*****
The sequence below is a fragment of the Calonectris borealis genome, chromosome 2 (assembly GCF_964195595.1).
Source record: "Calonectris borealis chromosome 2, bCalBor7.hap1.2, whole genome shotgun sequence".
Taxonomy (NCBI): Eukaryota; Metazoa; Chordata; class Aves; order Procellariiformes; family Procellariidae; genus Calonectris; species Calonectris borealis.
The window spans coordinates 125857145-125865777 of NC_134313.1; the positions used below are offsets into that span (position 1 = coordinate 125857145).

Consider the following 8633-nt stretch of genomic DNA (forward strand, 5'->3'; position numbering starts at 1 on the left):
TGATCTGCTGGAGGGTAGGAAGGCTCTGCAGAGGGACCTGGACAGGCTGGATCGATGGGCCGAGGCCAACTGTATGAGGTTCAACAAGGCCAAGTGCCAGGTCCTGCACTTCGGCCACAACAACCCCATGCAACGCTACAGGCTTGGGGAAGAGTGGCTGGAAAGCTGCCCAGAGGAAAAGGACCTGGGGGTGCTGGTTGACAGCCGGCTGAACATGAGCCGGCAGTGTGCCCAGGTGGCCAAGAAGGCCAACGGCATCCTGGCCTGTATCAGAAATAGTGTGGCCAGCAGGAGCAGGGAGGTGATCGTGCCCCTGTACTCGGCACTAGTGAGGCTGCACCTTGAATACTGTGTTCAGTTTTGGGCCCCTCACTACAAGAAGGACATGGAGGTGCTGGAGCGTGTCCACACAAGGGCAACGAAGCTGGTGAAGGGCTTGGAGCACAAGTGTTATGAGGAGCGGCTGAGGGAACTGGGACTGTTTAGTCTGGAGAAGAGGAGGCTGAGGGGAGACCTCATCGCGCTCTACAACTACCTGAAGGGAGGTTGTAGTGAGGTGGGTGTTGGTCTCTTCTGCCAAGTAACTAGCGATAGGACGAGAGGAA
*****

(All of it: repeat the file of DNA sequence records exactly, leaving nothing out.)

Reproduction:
The sequence below is a fragment of the Calonectris borealis genome, chromosome 2 (assembly GCF_964195595.1).
Source record: "Calonectris borealis chromosome 2, bCalBor7.hap1.2, whole genome shotgun sequence".
Taxonomy (NCBI): Eukaryota; Metazoa; Chordata; class Aves; order Procellariiformes; family Procellariidae; genus Calonectris; species Calonectris borealis.
The window spans coordinates 125857145-125865777 of NC_134313.1; the positions used below are offsets into that span (position 1 = coordinate 125857145).

Consider the following 8633-nt stretch of genomic DNA (forward strand, 5'->3'; position numbering starts at 1 on the left):
TGATCTGCTGGAGGGTAGGAAGGCTCTGCAGAGGGACCTGGACAGGCTGGATCGATGGGCCGAGGCCAACTGTATGAGGTTCAACAAGGCCAAGTGCCAGGTCCTGCACTTCGGCCACAACAACCCCATGCAACGCTACAGGCTTGGGGAAGAGTGGCTGGAAAGCTGCCCAGAGGAAAAGGACCTGGGGGTGCTGGTTGACAGCCGGCTGAACATGAGCCGGCAGTGTGCCCAGGTGGCCAAGAAGGCCAACGGCATCCTGGCCTGTATCAGAAATAGTGTGGCCAGCAGGAGCAGGGAGGTGATCGTGCCCCTGTACTCGGCACTAGTGAGGCTGCACCTTGAATACTGTGTTCAGTTTTGGGCCCCTCACTACAAGAAGGACATGGAGGTGCTGGAGCGTGTCCACACAAGGGCAACGAAGCTGGTGAAGGGCTTGGAGCACAAGTGTTATGAGGAGCGGCTGAGGGAACTGGGACTGTTTAGTCTGGAGAAGAGGAGGCTGAGGGGAGACCTCATCGCGCTCTACAACTACCTGAAGGGAGGTTGTAGTGAGGTGGGTGTTGGTCTCTTCTGCCAAGTAACTAGCGATAGGACGAGAGGAA